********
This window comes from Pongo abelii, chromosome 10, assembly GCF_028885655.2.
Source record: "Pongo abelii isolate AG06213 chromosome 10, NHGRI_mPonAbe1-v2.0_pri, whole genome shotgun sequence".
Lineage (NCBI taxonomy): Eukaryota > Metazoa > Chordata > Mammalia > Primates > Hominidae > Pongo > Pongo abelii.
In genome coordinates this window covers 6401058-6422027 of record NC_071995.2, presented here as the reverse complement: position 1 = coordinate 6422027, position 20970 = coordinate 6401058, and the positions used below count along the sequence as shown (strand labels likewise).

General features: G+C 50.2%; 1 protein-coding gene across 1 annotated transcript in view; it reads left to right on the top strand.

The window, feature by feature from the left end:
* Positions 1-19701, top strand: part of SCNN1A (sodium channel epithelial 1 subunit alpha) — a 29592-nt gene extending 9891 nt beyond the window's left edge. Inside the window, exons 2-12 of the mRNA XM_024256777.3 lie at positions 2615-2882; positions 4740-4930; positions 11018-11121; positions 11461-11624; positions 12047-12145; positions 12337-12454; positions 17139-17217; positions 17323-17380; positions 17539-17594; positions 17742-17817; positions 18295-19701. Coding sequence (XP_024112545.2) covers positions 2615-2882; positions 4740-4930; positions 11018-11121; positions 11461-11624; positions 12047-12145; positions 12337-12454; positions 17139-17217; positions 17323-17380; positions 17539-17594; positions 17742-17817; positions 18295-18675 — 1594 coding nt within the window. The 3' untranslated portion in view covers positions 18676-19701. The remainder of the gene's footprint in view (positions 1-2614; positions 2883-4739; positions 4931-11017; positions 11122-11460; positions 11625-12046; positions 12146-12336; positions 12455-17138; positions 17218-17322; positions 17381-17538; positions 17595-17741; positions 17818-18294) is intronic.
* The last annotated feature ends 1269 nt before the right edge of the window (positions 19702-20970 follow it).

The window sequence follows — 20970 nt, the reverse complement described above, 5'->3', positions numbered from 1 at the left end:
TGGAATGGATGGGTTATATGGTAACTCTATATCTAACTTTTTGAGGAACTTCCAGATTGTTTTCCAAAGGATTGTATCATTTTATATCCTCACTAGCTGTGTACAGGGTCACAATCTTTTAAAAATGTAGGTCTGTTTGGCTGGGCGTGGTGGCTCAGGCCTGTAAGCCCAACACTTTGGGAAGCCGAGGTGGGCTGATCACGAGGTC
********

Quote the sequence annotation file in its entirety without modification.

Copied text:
This window comes from Pongo abelii, chromosome 10, assembly GCF_028885655.2.
Source record: "Pongo abelii isolate AG06213 chromosome 10, NHGRI_mPonAbe1-v2.0_pri, whole genome shotgun sequence".
Lineage (NCBI taxonomy): Eukaryota > Metazoa > Chordata > Mammalia > Primates > Hominidae > Pongo > Pongo abelii.
In genome coordinates this window covers 6401058-6422027 of record NC_071995.2, presented here as the reverse complement: position 1 = coordinate 6422027, position 20970 = coordinate 6401058, and the positions used below count along the sequence as shown (strand labels likewise).

General features: G+C 50.2%; 1 protein-coding gene across 1 annotated transcript in view; it reads left to right on the top strand.

The window, feature by feature from the left end:
* Positions 1-19701, top strand: part of SCNN1A (sodium channel epithelial 1 subunit alpha) — a 29592-nt gene extending 9891 nt beyond the window's left edge. Inside the window, exons 2-12 of the mRNA XM_024256777.3 lie at positions 2615-2882; positions 4740-4930; positions 11018-11121; positions 11461-11624; positions 12047-12145; positions 12337-12454; positions 17139-17217; positions 17323-17380; positions 17539-17594; positions 17742-17817; positions 18295-19701. Coding sequence (XP_024112545.2) covers positions 2615-2882; positions 4740-4930; positions 11018-11121; positions 11461-11624; positions 12047-12145; positions 12337-12454; positions 17139-17217; positions 17323-17380; positions 17539-17594; positions 17742-17817; positions 18295-18675 — 1594 coding nt within the window. The 3' untranslated portion in view covers positions 18676-19701. The remainder of the gene's footprint in view (positions 1-2614; positions 2883-4739; positions 4931-11017; positions 11122-11460; positions 11625-12046; positions 12146-12336; positions 12455-17138; positions 17218-17322; positions 17381-17538; positions 17595-17741; positions 17818-18294) is intronic.
* The last annotated feature ends 1269 nt before the right edge of the window (positions 19702-20970 follow it).

The window sequence follows — 20970 nt, the reverse complement described above, 5'->3', positions numbered from 1 at the left end:
TGGAATGGATGGGTTATATGGTAACTCTATATCTAACTTTTTGAGGAACTTCCAGATTGTTTTCCAAAGGATTGTATCATTTTATATCCTCACTAGCTGTGTACAGGGTCACAATCTTTTAAAAATGTAGGTCTGTTTGGCTGGGCGTGGTGGCTCAGGCCTGTAAGCCCAACACTTTGGGAAGCCGAGGTGGGCTGATCACGAGGTC